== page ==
Why do people lie and cover up like these defendants did? Fuller asked the jury. “Because they know what they’re doing is not legal.”
What the ex-Marine and the prosecution team lacked in eloquence and style, it made up for in grunt work. The government also has the long reach of the federal Honest Services statute, whose vague wording reaches too broadly, according to its many critics, and makes it easier for prosecutors to win convictions against public officials like DiMasi who are charged with schemes “to defraud and deprive the citizens of their intangible right to honest services.”
It would have helped Weinberg and his fellow attorneys if they could present their own narrative line. But since they called just three witnesses, and none of their clients dared take the stand to proclaim their innocence, the defense, “the phantom defense,” as lead prosecutor Ted Merritt called it, came to this: the government hadn’t proved its case.
“They must convince you that Salvatore DiMasi is guilty, not could be, may be, might be,” practically shouted William Cintolo, one of two lawyers for DiMasi. Cintolo is a booming, rough and tumble kid from Revere who pronounces “Revere” with only one “r.”
“We don’t work on ruh-mahs in this court. We work on hahd facts that you can look at, touch see, and appreciate.”
The Case Against Lally
There is no proof that DiMasi caused payments to his fellow defendants in exchange for using his office to steer state contracts to Cognos, the defense argued or that there was an agreement. But, as if they had surmised that wasn’t going to be defense enough, the defense spent most of its time on another strategy: get Lally.
“A low bum. The next time he tells the truth will be the first time he tells the truth,” snapped the diminutive, fast-talking defense attorney Tom Drechsler. Like a Scotty terrier clutching the pant leg of a target who can’t shake him, Drechsler attacked the government’s star witness in a frenzy.
“Greed pervades Mr. Lally’s soul in everything he does…No lie was too big, no lie was too small…They own him. He’s their witness…The government’s witness is a liar.”
And not only a liar, but a cheat, a tax evader, a thief, and not just a gambler, but a “degenerate” gambler as the lawyers continually pointed out.
Drechsler was hitting a chord with the crowd in the courtroom, packed with family and friends of the three defendants, “the boys,” as one supporter called the three close friends. And he set them into derisive laughter as he imitated Lally, the witness eager to win the government’s recommendation for a short sentence.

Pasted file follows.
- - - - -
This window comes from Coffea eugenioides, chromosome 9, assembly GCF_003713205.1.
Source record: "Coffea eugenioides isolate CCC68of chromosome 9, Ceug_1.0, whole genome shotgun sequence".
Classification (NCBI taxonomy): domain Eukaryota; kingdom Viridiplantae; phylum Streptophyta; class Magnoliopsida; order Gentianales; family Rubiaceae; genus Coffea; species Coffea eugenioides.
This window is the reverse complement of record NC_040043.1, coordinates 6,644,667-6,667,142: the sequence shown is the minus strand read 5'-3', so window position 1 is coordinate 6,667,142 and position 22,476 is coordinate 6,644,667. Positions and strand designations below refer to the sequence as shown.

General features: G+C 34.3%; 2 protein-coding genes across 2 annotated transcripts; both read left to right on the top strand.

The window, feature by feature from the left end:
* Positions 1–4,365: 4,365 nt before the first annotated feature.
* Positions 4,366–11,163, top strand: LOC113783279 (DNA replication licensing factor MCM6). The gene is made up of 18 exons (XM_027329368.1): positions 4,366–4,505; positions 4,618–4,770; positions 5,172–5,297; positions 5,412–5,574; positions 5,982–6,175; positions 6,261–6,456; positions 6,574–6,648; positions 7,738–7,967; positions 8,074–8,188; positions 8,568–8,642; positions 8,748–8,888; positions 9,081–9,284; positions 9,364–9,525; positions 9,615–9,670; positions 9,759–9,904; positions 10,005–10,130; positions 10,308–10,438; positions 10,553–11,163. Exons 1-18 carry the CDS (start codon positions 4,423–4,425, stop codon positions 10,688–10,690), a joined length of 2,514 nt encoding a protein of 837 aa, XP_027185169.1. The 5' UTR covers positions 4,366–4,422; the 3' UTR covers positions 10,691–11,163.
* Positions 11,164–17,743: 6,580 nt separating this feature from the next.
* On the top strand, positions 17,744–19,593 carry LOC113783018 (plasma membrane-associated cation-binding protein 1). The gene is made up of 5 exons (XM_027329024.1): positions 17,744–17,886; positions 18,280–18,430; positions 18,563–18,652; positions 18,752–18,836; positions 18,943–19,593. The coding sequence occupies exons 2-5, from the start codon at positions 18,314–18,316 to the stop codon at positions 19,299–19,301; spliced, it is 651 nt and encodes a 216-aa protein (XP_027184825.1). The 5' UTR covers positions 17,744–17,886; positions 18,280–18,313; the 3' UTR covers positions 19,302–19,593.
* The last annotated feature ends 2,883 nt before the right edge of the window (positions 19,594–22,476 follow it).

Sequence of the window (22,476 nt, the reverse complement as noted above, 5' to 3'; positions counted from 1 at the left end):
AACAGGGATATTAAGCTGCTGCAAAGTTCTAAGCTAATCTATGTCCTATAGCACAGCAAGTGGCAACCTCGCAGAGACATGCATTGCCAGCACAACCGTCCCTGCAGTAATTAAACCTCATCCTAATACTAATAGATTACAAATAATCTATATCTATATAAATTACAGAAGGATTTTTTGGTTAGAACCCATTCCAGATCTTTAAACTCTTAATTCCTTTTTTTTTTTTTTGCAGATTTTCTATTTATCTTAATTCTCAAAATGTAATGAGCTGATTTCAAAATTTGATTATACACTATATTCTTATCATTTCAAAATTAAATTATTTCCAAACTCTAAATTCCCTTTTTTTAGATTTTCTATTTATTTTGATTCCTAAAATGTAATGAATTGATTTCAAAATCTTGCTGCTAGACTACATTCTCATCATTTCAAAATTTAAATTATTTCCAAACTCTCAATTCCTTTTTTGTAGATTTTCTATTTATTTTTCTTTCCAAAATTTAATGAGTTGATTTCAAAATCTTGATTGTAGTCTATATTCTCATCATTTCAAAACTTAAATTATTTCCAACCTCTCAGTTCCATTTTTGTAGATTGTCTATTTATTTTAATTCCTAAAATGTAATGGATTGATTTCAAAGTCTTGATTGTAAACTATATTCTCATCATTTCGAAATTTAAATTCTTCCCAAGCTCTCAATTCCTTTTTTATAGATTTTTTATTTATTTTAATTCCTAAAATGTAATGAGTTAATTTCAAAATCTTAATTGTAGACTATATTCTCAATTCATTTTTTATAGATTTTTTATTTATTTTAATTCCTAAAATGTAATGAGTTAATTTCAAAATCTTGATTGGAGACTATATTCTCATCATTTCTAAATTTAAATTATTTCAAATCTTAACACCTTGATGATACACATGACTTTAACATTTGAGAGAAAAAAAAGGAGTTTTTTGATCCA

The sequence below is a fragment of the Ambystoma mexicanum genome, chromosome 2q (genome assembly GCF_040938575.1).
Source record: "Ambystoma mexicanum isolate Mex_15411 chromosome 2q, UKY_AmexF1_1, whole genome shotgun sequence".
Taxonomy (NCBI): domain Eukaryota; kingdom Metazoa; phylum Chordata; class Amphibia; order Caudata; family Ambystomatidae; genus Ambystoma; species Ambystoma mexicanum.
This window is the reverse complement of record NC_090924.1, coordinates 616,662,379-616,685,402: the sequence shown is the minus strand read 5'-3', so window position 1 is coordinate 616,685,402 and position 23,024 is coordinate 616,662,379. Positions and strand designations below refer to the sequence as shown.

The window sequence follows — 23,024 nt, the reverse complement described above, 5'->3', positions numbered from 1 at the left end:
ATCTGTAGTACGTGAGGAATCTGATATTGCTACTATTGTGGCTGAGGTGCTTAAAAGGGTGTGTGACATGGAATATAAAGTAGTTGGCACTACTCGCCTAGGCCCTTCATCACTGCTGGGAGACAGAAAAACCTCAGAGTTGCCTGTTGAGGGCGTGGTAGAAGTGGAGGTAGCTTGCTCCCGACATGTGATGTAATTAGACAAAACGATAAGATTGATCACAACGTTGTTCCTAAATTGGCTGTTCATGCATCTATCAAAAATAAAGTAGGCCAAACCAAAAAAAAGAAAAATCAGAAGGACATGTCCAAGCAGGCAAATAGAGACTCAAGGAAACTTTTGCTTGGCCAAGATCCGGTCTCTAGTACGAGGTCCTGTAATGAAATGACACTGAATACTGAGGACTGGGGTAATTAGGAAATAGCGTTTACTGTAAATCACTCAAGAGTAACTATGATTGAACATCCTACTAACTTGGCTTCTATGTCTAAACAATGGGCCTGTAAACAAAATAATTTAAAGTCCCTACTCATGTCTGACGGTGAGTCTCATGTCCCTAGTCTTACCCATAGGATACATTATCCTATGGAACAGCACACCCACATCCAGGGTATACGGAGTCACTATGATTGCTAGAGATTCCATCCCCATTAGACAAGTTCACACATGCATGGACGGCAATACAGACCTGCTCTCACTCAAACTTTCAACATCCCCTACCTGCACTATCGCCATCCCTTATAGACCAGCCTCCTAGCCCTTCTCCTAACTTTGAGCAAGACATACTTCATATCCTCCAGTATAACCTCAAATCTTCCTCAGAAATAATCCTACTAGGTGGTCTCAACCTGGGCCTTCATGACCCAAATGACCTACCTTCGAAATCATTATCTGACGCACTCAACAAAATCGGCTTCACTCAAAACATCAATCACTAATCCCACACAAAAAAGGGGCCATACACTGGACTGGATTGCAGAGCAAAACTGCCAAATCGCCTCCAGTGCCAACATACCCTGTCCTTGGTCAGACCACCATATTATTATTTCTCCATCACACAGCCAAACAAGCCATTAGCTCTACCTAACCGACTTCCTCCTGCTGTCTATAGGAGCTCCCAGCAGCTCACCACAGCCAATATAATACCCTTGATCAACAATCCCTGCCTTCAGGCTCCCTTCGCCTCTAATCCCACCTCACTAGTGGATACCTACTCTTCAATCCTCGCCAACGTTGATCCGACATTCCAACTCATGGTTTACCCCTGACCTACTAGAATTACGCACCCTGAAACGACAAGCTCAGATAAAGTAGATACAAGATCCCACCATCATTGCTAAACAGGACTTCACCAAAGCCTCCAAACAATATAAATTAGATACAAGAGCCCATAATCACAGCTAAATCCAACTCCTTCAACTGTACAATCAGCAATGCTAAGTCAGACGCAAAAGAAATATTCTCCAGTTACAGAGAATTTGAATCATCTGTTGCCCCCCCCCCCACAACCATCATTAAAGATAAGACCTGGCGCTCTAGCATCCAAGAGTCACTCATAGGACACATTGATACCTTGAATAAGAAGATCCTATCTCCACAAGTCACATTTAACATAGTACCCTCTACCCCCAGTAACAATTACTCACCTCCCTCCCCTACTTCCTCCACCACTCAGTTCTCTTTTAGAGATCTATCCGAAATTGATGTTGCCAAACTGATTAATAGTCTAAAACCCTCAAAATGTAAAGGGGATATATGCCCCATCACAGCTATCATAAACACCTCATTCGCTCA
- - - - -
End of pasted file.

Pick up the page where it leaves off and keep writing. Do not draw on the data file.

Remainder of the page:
“How can I please the U.S. attorney? How can I please the U.S. attorney. Game, se,t match. Game, set, match,” Drechsler said.
DiMasi, facing the prospect of long prison time and separation from the family that has been here every day of his trial, broke into a smile. Cintolo made the last closing argument and made DiMasi and his supporters laugh when he recalled Lally testifying that out on a golf course, DiMasi had urged the conspirators to use his remaining time as speaker to “make as much hay as possible.”
“Can you imagine a North End kid, who spent all his life there, saying, ‘Let’s make hay?’ Cintolo asked. “He puts words in DiMasi’s mouth to get what he wants.”
It was great stuff from Cintolo. But the problem for the defense is that there’s much more to the prosecution’s case than just Lally and 23 more witnesses.
“[Lally] is the centerpiece of the defense’s case, not the government’s,” stated Merritt, who closed over six intense hours of closing arguments with a 20-minute rebuttal for the government.
And here is where the defense case might be at its weakest.
Yes, Lally was a tax cheat, a gambler, a liar in business, conceded the government. But what was someone like him doing with DiMasi’s cellphone number and meeting with DiMasi to talk about contracts, or even playing golf with him? Why were DiMasi’s best friends doing business with Lally in the first place?
“It wasn’t the government who chose Joseph Lally to be in this conspiracy. It was his co-conspirators,” Merritt told the jurors at the end of the day. “Hold these defendants accountable for their illegal activity and find them guilty.”
On Monday, the judge will instruct the jurors on the law, and they will start deliberating whether DiMasi or his fellow defendants escape the House of Pain.